But then I started reading and the scholarly notes really tickled me. I've read them before, in a sense, in every book that attempts to piece together whether King Arthur (or any other mythical/legendary figure) really existed. I managed to read it then as a myth, as a cleverly constructed series of stories creating a myth-that-might-have-been. Almost a fable (which came to me when the notes made a reference to Aesop). It's a fable of what could happen if we took men out of the equation, and links up with The Book of Merlyn which I reread only last night -- is there something inherent in men that makes us act the way we do?

(It and T.H. White's Arthurian stories weren't written that far apart in time. Is it too late for me to write a dissertation on the preoccupations of those decades and take City and The Once and Future King as my primary texts? I'm sure there are others. It's probably been done, though. Striking that they both used ants and dogs, though probably coincidence -- we have very firm ideas of what ants and dogs are like, what they do, and I think they both used a common image.)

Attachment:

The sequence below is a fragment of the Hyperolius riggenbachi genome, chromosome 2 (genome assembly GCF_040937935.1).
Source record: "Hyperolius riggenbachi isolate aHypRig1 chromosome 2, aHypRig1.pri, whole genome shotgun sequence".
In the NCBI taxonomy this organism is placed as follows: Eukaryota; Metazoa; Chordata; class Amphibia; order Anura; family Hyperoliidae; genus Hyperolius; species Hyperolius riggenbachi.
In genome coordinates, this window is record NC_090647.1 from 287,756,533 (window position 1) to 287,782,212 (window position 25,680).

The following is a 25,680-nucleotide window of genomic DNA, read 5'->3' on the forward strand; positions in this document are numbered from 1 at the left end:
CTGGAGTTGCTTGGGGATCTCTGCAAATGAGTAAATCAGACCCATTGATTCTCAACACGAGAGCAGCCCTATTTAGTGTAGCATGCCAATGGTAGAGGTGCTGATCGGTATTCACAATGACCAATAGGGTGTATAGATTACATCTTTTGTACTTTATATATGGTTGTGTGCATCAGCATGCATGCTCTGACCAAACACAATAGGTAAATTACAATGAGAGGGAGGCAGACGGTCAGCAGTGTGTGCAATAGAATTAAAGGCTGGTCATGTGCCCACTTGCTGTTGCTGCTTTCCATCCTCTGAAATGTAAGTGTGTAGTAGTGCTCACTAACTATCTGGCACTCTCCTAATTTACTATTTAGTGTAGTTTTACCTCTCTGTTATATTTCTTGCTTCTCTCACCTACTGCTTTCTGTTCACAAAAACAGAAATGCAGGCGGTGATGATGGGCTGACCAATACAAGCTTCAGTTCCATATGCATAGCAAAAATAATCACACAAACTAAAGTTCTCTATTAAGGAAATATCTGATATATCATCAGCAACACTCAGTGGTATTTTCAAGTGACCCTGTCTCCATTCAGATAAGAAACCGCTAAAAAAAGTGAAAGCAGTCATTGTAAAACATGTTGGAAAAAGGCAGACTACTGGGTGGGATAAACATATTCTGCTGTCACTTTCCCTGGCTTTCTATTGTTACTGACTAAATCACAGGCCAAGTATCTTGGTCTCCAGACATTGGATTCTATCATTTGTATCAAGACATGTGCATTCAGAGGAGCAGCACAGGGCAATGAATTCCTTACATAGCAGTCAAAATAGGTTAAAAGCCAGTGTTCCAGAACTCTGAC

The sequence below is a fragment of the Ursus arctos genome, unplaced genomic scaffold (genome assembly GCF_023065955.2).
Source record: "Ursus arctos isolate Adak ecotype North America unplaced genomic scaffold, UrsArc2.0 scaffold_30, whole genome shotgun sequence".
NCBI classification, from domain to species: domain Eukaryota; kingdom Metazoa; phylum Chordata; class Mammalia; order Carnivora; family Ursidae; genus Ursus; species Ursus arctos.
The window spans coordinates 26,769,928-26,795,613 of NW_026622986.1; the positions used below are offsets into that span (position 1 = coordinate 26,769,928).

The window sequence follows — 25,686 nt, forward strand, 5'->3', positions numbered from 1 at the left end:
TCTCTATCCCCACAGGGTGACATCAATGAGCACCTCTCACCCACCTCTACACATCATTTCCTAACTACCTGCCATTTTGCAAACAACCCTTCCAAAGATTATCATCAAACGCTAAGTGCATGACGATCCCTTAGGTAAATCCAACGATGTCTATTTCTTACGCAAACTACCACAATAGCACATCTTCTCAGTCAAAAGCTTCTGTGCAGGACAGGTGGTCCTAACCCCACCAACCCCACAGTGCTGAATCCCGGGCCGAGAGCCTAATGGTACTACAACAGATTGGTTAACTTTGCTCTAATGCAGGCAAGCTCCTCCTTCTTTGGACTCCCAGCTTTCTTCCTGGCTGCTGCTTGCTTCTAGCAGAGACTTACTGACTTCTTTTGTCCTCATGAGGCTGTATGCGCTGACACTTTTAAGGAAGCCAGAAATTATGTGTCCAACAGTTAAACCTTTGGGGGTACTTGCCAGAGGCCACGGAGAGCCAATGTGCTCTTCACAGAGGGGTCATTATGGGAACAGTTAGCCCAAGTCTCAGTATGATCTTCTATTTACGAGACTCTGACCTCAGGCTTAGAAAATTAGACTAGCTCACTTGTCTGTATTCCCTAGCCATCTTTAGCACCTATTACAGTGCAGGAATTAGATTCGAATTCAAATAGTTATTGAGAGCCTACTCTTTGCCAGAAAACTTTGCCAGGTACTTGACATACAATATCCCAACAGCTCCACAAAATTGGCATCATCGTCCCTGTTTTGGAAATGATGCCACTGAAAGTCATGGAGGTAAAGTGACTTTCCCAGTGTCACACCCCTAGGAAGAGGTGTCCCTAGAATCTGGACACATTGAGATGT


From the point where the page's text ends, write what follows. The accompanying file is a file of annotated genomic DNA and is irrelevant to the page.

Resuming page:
Anyway, it's not a gripping story with a narrative that pushes you forward. I read it with more a gentle curiosity, and it responds well to that. ( )
  shanaqui | Apr 9, 2013 |
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Gramp Stevens sat in a lawn chair, watching the mower at work, feeling the warm, soft sunshine seep into his bones.
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Amazon.com Product Description (ISBN 188296828X, Hardcover)

The cities of the world are deserted and automation has invaded every aspect of human life. The robots make spaceships, the ants create huge buildings on the remains of old towns and the dogs take over the earth. The award-winning author's many other novels include "Catface" and "Off Planet".

(retrieved from Amazon Mon, 30 Sep 2013 13:51:29 -0400)

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"On a far future Earth, mankind's achievements are immense: artificially intelligent robots, genetically uplifted animals, interplanetary travel, genetic modification of the human form itself. But nothing comes without a cost. Humanity is tired, its vigour all but gone. Society is breaking down into smaller communities, dispersing into the countryside and abandoning the great cities of the world. As the human race dwindles and declines, which of its great creations will inherit the Earth? And which will claim the stars ...?"--Back cover.… (more)